• The sole purpose of the files is to prevent those deemed ineligible from registering as Scout leaders. The Ineligible Volunteer Files maintained by the BSA have always served solely as a barrier to entry preventing those who are ineligible to serve as Scout leaders from joining or rejoining Scouting.  Suggesting that they would provide any greater insight from a research perspective reflects a misunderstanding of the purpose and content of the files. The BSA believes—and independent, third-party experts have confirmed—there is nothing in the files that would further the research field or help develop a profile to prevent abuse.
  • The confidentiality of the Ineligible Volunteer Files encourages prompt reporting. BSA members are instructed to report any suspicion of abuse to local authorities and Scout executives, but BSA has always believed that victims and their families have the right to choose for themselves whether to share their stories publicly. People are more likely to come forward to report real or perceived misconduct if they can do so confidentially.

Have a Great Scouting Day!

Prepared. For Life

As everyone that reads this blog knows, the BSA’s new(er) slogan is as the title reads… “Prepared.  For Life”.   I have often stayed away from advertising gimmicks and jingles.. “An Army of One”, and “Be all that you can Be” come to mind.  But this one hit home as I thought about how Scouting does impact our lives.  Yesterday was my first day back from vacation and so I spent a little time catching up on emails, reading my favorite blogs, and cleaning camping gear.  My good buddy Adam posted a piece about his vacation last week.  It is a great article and illustrated just how Scouting is Preparing us for life.
I was and I suppose still am reluctant to tell this story in light of Adams blog post, but once again I find myself in need of sharing this wonderful thing called Scouting.
Last week we spent at Glacier National Park.  If you have never been.. GO!  It is truly an amazing place.  So as you can imagine when I go camping I go prepared.  We are ready to sustain for a week in comfort and have a good time out in the woods.  This time was no exception.  Since it was family time, I went a lot heavier than I am used to, the big cabin tent, the big stove, the coolers etc.  But I still had my day pack which had my 10 essentials in it and since we were in Glacier NP, a canister of Bear spray.
One afternoon as we sat in camp, a scream came from the road in front of our camp site.  The boys were throwing a football around and one fell.  HE ran straight into our site crying.  Why our site and not to his parents.. I don’t know.  Maybe instinct told him that I had just completed the Wilderness First Aid course, or that I was a Scoutmaster, or he had no idea where he was.. either way.. here he ran into our site bleeding from the hand.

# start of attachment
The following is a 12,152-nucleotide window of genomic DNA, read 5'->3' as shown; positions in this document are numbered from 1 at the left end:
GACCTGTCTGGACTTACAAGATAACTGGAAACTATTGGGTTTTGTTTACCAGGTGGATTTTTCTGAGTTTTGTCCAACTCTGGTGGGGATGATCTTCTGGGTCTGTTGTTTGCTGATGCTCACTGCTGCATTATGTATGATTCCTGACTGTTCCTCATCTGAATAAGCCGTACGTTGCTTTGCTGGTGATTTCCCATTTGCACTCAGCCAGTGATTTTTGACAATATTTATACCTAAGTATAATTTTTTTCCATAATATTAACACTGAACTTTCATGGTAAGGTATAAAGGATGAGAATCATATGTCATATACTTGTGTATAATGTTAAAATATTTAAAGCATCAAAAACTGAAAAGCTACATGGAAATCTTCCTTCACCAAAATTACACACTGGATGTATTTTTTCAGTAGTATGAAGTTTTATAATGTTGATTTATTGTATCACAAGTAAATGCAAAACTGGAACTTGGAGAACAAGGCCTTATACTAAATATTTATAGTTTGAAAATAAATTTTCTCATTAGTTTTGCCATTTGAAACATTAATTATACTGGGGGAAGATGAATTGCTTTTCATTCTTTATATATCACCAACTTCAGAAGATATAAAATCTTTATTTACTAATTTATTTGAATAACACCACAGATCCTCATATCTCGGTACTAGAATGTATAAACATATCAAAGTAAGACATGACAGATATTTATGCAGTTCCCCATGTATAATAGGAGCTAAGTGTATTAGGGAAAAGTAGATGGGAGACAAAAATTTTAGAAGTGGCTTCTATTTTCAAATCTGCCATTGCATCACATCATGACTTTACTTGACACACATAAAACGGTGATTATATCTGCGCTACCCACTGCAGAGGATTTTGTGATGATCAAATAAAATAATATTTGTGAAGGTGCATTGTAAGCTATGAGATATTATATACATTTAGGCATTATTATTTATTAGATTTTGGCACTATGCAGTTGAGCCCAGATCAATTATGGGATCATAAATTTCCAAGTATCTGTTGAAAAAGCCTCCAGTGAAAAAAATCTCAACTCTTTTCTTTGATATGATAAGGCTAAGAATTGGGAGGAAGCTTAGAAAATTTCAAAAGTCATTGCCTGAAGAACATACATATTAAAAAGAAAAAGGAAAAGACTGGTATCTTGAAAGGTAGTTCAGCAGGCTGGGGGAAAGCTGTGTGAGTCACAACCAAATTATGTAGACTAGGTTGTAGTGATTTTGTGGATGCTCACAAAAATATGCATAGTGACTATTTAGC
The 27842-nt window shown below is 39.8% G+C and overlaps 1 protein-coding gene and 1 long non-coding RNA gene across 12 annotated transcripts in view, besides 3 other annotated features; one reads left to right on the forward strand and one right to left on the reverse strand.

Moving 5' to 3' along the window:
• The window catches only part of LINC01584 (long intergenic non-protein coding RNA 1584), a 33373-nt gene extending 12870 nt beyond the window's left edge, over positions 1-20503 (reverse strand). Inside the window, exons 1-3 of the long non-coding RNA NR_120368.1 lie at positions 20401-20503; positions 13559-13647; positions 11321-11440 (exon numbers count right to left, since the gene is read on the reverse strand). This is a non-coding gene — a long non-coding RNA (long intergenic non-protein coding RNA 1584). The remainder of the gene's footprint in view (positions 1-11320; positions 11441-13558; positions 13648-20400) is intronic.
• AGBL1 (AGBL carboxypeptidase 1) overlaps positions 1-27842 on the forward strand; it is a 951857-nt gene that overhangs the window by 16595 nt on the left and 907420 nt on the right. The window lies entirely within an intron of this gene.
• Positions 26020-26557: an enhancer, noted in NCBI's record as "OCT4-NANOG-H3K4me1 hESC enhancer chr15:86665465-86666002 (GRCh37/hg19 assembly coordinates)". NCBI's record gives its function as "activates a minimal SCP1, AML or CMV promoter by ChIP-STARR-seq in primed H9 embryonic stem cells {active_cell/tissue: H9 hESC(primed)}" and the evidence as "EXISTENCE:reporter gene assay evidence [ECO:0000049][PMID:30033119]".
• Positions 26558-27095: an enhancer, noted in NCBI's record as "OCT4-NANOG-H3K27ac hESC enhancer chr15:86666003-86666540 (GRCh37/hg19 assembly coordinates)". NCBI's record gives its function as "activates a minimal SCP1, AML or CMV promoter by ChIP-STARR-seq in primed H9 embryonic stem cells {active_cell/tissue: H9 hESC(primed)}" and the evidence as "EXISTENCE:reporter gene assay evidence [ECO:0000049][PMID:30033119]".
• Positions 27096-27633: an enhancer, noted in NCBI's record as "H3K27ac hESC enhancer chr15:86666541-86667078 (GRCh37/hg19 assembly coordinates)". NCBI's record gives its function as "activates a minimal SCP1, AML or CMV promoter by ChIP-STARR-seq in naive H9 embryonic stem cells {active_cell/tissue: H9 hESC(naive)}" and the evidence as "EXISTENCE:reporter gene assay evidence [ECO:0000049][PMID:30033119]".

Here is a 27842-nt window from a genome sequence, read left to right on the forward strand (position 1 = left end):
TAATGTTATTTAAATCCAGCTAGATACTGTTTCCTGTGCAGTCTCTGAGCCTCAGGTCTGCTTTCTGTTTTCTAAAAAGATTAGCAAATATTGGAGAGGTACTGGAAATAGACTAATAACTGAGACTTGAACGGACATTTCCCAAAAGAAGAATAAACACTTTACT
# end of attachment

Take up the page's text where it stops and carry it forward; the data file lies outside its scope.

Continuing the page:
I had him sit down and told him to look me in the eyes.  Josh, my youngest son, had already got to my day pack and retrieved the first aid kit.  I told this youngster to relax and that he was going to be fine.  His alligator tears started to dry and I just kept talking to him.  Found out that in three days he would be turning 9 years old and that he was from Canada.
All the while I gloved up and started treating his cut.  He had fallen on his hand and took a good layer or two of skin off his palm.  Cleaning the area and bandaging with non stick pads I was done with the bleeding part.  Then I started looking for possible fracture.  He asked why I was poking and pressing on his wrist and hand.. I told him I wanted to make sure he was ok.  He was.  Right about that time, his dad came into our camp.  He said he had heard the scream and started heading in this direction.  I told what I had done and that I think everything is going to be ok, keep it clean and if he needed I would change the dressing the next day.
He saw the Scouting stickers on the back of my truck and made a comment about them stating that his son had run to the right place.  “Who else would be ready to anything”, he said referring to the stickers.
So all of this got me to thinking about just how we Prepare our Scouts for life.
It’s not just first aid and camping skills, but as the mission statement states, Making ethical choice throughout their lives.
I often talk in this blog about character and making choices.  Being fit and healthy, being of service to others, and of course skills that will help them get through life.
Scouting is a great platform for this learning, discovery, and practice of the life skills that these young men will need as they go through it.  Being Prepared for as Baden Powell said.. Anything.